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EMC virus-induced diabetes in mice
There are two variants of EMC-M virus; EMC-B and EMC-D which were isolated by a method known as plaque purification. The EMC-M virus induces a syndrome like diabetes, where there is hypoinsulinaemia, hyperglycaemia, glycosuria, polydipsia and polyphagia in those strains of mice that are genetically susceptible. The EMC-B virus does not lead to diabetes in the animals that are
infected by this virus whereas the EMC-D virus lead to diabetes in 90% of the animals it infected. These two variants are distinguished from one another by their nucleotide sequences. There was a difference of 14 nucleotide sequences between them both. Only one amino acid however is found to be important in diabetes occurrence involving the EMC virus when further investigations were carried out. This amino acid is alanine which is at position 776 on the polyprotein. When this amino acid is exchanged for threonine at this same nucleotide position there was no diabetes occurrence. However, in exchanging threonine for alanine on the polyprotein there was diabetogenicity. This nucleotide position is critical because it lies in the region of the capsid protein VP1 which is very hydrophilic such that when alanine is exchanged for threonine the region becomes less hydrophilic and there is a greater efficiency of attachment between the virus and the beta cells.

Only certain strains of inbred mice develop diabetes when infected with EMC-M virus. (Jun and Yoon 2001, 274). The EMC virus replicates in the beta cells leading to the recruitment of macrophages in the pancreatic islets. Macrophages when activated secrete cytokines such as IL-1, TNF-? and nitric oxide which results in destruction of beta cells leading to diabetes in mice. (Jun and Yoon 2001, 273) Additional studies make mention of the recruitment of activated macrophages being the initial step and was followed by T cells, B cells and natural killer cells infiltrating the site. The mechanism involved in macrophage activation is still unknown. The mechanism in which the mediators released by macrophages destroy beta cells is still uncertain. See appendix D for the mechanism of action of the EMC virus.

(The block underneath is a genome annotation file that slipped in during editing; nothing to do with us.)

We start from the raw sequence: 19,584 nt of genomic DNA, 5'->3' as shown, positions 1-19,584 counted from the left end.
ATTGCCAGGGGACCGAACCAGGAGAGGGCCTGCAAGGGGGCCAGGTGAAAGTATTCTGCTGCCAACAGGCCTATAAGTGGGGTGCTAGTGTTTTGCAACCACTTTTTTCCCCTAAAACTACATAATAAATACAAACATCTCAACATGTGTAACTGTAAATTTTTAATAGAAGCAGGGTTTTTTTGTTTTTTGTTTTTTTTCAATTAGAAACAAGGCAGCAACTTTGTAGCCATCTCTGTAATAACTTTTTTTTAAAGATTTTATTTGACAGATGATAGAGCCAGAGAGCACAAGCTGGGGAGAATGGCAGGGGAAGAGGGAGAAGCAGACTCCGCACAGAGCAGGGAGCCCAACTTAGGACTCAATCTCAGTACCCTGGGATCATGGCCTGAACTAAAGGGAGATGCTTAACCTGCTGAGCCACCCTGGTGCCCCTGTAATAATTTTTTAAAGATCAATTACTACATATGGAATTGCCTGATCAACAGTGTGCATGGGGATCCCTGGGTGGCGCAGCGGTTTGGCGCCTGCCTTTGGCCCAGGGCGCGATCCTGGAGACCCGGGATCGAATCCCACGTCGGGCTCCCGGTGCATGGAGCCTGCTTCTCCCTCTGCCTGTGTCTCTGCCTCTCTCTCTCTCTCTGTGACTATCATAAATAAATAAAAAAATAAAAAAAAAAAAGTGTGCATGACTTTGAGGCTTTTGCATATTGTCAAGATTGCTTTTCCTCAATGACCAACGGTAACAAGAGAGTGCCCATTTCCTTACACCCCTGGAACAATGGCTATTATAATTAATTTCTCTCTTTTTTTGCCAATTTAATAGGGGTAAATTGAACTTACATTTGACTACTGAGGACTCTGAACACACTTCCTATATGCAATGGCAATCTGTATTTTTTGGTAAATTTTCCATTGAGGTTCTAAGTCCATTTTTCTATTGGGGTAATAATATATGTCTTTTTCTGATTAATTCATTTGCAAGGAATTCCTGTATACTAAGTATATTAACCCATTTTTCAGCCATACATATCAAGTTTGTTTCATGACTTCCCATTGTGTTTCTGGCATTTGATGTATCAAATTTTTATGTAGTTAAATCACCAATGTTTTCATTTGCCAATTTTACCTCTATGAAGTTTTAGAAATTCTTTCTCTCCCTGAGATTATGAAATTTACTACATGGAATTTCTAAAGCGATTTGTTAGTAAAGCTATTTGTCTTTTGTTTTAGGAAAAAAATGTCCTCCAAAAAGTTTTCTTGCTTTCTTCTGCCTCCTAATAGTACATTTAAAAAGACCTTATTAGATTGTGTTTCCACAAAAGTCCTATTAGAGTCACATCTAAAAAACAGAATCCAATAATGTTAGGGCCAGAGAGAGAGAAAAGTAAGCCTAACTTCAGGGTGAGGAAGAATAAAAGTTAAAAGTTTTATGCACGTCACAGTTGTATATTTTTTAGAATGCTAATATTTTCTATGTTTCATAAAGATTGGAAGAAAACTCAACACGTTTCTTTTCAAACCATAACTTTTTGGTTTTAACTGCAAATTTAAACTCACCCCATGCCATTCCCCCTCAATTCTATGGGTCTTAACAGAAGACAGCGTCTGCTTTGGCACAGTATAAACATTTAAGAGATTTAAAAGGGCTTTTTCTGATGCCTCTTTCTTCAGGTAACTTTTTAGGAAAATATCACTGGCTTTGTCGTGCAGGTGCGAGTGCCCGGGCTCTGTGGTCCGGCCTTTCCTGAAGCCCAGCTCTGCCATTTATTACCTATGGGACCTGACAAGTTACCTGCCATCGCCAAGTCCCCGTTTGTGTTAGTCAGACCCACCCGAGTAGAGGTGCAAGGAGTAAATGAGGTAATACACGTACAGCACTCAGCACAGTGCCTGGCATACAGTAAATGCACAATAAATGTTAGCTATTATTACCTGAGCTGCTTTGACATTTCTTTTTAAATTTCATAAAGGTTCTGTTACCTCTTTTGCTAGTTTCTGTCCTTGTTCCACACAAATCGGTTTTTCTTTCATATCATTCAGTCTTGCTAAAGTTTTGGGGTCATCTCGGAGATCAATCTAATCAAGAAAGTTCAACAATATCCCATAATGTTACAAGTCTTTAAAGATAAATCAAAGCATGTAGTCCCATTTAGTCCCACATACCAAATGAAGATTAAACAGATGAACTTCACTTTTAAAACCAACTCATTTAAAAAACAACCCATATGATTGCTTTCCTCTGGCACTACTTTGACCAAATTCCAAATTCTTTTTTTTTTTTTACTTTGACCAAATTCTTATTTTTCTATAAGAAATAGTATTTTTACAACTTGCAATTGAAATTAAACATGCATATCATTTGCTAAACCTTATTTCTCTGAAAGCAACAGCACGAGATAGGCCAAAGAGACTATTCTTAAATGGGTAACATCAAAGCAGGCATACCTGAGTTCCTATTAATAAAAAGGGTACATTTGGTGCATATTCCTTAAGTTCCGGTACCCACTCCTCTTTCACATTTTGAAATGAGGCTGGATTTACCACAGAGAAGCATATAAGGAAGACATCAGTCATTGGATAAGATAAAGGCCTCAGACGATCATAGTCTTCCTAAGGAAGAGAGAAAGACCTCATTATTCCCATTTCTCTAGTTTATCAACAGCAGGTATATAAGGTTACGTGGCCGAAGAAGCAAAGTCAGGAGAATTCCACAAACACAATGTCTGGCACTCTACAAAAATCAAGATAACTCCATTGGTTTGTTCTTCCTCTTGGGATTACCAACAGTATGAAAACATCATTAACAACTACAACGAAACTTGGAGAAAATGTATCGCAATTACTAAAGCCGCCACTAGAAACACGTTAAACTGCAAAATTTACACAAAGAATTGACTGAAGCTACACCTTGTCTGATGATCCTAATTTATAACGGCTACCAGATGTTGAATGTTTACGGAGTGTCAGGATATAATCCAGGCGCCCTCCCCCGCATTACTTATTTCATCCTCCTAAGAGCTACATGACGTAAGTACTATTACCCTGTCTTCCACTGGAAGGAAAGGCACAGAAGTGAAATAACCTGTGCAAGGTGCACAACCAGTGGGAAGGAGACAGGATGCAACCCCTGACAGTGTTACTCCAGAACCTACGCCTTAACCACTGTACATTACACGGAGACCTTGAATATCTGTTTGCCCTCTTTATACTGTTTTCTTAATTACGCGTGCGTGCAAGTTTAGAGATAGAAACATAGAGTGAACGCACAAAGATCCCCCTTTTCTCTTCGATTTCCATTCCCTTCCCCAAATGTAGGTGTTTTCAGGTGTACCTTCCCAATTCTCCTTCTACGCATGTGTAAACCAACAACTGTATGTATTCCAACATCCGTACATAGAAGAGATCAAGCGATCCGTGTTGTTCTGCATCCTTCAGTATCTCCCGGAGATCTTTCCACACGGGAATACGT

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KRV induced diabetes
The CD4+ T cells in rats are divided into Th1 like CD4+ T cells and Th2 like CD4+ T cells. Before infection there is a balance between these two CD4+ cells, and macrophages and CD8+ T cells are at rest.

When rats become infected with KRV, macrophages become activated and secretes IL-12 which activates the Th1 cells. The Th1 like T cells secrete IL-2; which activates CD8+ T cells, and IFN-?. This leads to an increase in the Th1 cells and CD8+ T cells. Beta cells are killed as a result of the activation of these two cells (Jun and Yoon 2001, 281).

In addition to viruses causing diabetes, they can also prevent diabetes. In animal models of rat and mice, the viruses Lymphocytic choriomeningitis virus (LCMV) and mouse hepatitis virus (MHV) prevents type 1 diabetes from developing. Autoimmune diabetes was found to be prevented in diabetes prone rats as well as NOD mice. Later studies found that the protection against T1D was due to an interferon gamma induced protein-10 chemokine gradient. However more recent studies found that protection was due to the expression of two receptors; invariant T cell and natural killer cell receptors on invariant natural killer T cells which is a population of lymphocytes. These T